It's possible you'll find it to be too inline with SV's idealistic picture of a future where truly outlandish things like truly conscious artificial intelligences or indefinite life extension are actually within the realm of possibility -- but despite Naam's choice to feature these same kinds of "tech miracles", I think it still manages to stay remarkably down to earth. Despite the grandiosity of some of the possibilities described it all had so much detail so as to still feel plausible and even familiar at points.

                                  IIRC Naam took a fair bit of care in basing most of the tech and predictions in the book on actual scientific opinion of what might be possible given humanity's current scientific understanding and rate of progress.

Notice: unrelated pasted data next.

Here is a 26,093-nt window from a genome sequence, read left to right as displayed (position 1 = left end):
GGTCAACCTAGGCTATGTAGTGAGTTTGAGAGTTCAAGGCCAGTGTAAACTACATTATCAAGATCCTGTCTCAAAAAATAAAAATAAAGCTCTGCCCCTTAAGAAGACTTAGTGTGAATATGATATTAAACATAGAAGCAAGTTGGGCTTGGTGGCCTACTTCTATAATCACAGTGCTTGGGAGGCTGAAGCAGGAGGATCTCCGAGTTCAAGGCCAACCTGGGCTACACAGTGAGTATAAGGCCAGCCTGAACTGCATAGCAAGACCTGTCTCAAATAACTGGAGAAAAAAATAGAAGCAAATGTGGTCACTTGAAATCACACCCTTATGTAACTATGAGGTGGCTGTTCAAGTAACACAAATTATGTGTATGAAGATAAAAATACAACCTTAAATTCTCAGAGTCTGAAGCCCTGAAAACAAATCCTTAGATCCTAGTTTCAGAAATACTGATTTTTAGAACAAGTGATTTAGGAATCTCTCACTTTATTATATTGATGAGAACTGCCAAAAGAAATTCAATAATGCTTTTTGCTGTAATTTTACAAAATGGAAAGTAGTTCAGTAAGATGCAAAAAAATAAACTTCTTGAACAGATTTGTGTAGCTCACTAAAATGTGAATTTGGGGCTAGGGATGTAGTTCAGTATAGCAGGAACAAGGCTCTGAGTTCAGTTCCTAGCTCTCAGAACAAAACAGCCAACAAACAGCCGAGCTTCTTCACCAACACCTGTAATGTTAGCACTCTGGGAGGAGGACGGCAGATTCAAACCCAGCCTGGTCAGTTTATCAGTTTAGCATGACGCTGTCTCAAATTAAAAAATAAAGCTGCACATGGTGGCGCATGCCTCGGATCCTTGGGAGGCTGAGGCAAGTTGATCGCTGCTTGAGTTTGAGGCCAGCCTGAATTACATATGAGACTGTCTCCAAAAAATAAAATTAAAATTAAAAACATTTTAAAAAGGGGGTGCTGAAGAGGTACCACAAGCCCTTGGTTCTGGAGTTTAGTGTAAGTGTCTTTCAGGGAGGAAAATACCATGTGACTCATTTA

Despite having to suspend my disbelief at a few points, I enjoyed the hell out of it and count it as one of my favorite sci-fi universes up there with Stross' Accelerando and Banks' Culture series. Here's hoping you do as well!


                                  • pdimitar 98 days ago

                                    The "Ghost in the Shell" universe, maybe? People are able to replace parts of their bodies with prosthetics, including organs. It's not free though, and society and world there aren't changed much compared to now.

                                    I still find GITS to be one of the more slightly pessimistic but overall realistic predictions of the future. A lot better technology but same problems as we have now.